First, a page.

Regarded as one of Canada’s finest living writers, Margaret Atwood is a poet, novelist, story writer, essayist, and environmental activist. Her books have received critical acclaim in the United States, Europe, and her native Canada, and she has received numerous literary awards, including the Booker Prize, the Arthur C. Clarke Award, and the Governor General’s Award, twice. Atwood’s critical popularity is matched by her popularity with readers; her books are regularly bestsellers and her novels have been adapted into popular movies and television series.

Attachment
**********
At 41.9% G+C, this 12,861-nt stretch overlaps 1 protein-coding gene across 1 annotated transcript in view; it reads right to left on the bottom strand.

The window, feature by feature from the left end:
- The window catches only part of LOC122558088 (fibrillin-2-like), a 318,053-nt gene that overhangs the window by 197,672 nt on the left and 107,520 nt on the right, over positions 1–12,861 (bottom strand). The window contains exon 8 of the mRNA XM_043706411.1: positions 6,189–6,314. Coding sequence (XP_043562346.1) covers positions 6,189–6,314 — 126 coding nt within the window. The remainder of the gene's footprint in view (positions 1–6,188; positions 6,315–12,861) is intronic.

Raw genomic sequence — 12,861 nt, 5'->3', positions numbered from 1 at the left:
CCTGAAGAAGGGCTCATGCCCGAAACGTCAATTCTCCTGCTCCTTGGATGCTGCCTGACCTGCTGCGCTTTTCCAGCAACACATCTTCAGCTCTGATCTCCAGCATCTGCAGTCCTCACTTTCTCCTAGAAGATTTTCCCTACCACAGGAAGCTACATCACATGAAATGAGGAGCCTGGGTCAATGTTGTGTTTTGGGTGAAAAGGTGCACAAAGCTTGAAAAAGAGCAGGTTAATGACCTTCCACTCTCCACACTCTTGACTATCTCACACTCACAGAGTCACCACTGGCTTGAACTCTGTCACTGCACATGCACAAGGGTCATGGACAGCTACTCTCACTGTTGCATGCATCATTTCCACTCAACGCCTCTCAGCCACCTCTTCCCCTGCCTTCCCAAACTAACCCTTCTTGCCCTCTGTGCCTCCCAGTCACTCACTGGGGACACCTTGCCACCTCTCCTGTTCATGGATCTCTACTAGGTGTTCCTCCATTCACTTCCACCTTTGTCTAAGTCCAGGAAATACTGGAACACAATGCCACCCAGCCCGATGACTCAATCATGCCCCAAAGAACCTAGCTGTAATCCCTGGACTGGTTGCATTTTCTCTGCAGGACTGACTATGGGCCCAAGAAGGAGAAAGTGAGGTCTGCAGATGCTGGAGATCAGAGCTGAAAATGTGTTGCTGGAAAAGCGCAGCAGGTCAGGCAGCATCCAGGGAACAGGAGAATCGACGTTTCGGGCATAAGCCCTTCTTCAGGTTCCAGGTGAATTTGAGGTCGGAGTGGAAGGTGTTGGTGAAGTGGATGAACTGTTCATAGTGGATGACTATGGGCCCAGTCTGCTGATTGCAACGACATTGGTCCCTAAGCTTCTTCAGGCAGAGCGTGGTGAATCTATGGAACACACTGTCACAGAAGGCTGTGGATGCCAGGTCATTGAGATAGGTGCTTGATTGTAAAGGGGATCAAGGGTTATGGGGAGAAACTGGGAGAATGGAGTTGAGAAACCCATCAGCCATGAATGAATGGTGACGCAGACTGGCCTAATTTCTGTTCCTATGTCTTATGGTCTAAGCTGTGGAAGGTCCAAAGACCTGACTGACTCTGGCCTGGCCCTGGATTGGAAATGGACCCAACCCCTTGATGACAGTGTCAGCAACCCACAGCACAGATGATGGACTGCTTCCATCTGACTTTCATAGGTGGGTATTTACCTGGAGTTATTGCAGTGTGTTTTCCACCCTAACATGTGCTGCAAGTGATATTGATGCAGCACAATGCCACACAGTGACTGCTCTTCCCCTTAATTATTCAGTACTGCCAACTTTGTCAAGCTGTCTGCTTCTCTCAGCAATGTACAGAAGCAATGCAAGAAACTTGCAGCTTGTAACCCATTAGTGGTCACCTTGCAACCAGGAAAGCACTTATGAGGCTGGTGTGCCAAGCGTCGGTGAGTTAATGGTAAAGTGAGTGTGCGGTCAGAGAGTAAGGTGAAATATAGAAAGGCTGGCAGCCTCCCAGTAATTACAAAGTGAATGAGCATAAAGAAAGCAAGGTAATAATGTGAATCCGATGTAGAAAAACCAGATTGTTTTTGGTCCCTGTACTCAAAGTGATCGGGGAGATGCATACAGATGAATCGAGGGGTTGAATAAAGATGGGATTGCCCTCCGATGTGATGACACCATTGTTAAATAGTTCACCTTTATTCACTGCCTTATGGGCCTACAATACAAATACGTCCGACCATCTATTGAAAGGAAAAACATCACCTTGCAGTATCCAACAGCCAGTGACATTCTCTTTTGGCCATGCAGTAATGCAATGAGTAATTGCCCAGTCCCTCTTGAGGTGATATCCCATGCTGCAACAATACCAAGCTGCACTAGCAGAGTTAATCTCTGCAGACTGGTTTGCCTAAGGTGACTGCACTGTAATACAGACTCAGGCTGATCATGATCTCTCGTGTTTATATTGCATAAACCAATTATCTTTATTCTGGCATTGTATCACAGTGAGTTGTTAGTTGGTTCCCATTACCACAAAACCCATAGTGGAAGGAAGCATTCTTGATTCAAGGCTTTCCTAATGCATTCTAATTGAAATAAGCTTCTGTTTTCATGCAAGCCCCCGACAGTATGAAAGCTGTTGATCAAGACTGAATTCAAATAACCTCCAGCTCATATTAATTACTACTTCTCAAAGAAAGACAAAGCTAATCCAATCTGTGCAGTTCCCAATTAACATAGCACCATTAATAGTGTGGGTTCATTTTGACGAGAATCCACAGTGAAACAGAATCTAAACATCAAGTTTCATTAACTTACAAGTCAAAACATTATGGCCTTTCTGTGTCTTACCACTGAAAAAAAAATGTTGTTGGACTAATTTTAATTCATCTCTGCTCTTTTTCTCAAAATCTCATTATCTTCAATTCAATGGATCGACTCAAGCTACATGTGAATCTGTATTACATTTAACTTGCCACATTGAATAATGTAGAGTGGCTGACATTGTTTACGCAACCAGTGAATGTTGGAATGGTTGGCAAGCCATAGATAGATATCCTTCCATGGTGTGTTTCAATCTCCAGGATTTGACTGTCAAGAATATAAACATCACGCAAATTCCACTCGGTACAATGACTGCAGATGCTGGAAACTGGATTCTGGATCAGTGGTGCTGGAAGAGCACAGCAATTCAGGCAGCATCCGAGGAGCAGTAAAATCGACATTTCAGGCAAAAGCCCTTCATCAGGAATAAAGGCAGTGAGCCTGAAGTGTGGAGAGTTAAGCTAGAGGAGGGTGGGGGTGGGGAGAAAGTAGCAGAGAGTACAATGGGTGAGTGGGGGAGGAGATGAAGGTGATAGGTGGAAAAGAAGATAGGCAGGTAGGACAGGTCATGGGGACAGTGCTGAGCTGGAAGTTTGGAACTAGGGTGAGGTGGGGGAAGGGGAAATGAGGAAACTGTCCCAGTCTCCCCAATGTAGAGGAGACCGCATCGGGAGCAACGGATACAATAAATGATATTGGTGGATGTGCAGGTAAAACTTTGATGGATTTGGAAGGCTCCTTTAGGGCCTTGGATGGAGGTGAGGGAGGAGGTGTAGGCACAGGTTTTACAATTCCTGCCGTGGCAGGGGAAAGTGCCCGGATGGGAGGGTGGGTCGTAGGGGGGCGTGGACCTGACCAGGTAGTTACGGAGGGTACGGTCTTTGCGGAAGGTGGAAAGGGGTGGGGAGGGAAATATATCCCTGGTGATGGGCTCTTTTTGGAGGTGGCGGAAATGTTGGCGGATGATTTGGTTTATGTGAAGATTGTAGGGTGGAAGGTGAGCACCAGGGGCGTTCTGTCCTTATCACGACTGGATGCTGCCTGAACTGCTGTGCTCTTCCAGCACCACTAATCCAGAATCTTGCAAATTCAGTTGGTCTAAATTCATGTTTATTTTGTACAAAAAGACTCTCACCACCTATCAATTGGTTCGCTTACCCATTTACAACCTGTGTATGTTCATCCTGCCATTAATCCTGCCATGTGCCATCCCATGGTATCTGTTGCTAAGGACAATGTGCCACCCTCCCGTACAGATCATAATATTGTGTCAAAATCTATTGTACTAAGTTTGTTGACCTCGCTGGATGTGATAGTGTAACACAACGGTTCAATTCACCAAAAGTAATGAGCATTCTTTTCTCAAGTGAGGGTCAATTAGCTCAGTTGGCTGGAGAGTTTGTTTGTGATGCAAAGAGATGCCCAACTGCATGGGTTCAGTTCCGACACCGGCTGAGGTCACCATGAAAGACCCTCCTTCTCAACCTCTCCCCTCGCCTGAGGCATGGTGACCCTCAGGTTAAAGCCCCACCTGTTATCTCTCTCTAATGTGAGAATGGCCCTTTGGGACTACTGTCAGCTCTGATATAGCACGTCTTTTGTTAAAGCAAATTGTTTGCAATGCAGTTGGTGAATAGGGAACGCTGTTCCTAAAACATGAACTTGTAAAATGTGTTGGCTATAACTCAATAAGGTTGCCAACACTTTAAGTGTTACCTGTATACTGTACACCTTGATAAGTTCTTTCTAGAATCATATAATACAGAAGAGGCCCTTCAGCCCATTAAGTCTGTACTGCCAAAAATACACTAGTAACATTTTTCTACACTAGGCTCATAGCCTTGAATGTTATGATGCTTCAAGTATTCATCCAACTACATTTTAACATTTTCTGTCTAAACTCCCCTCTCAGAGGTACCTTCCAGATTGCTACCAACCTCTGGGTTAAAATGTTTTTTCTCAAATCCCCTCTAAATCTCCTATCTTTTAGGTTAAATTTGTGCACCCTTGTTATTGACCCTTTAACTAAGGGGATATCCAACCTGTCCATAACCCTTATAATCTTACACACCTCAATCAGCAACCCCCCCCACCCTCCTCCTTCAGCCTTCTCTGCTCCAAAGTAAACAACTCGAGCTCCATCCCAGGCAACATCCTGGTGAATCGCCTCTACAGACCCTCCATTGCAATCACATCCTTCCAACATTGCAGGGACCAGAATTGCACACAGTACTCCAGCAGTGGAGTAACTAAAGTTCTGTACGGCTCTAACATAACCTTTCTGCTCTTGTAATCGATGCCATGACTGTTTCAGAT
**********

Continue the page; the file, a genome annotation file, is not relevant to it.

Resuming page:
Atwood was born in Ottawa and earned her BA from Victoria College at the University of Toronto and MA from Radcliffe College in Cambridge, Massachusetts. She first came to public attention as a poet in the 1960s with her collections Double Persephone (1961), winner of the E.J. Pratt Medal, and The Circle Game (1964), winner of a Governor General’s award. These two books marked out terrain her subsequent poetry has explored. Double Persephone dramatizes the contrasts between life and art, as well as natural and human creations. The Circle Game takes this opposition further, setting such human constructs as games, literature, and love against the instability of nature. Sherrill Grace, writing in Violent Duality: A Study of Margaret Atwood, identified the central tension in all of Atwood’s work as “the pull towards art on one hand and towards life on the other.” Atwood “is constantly aware of opposites—self/other, subject/object, male/female, nature/man—and of the need to accept and work within them,” Grace explained. Linda W. Wagner, writing in The Art of Margaret Atwood: Essays in Criticism, also saw the dualistic nature of Atwood’s poetry, asserting that “duality [is] presented as separation” in her work. This separation leads her characters to be isolated from one another and from the natural world, resulting in their inability to communicate, to break free of exploitative social relationships, or to understand their place in the natural order. “In her early poetry,” Gloria Onley wrote in the West Coast Review, Atwood “is acutely aware of the problem of alienation, the need for real human communication and the establishment of genuine human community—real as opposed to mechanical or manipulative; genuine as opposed to the counterfeit community of the body politic.” Source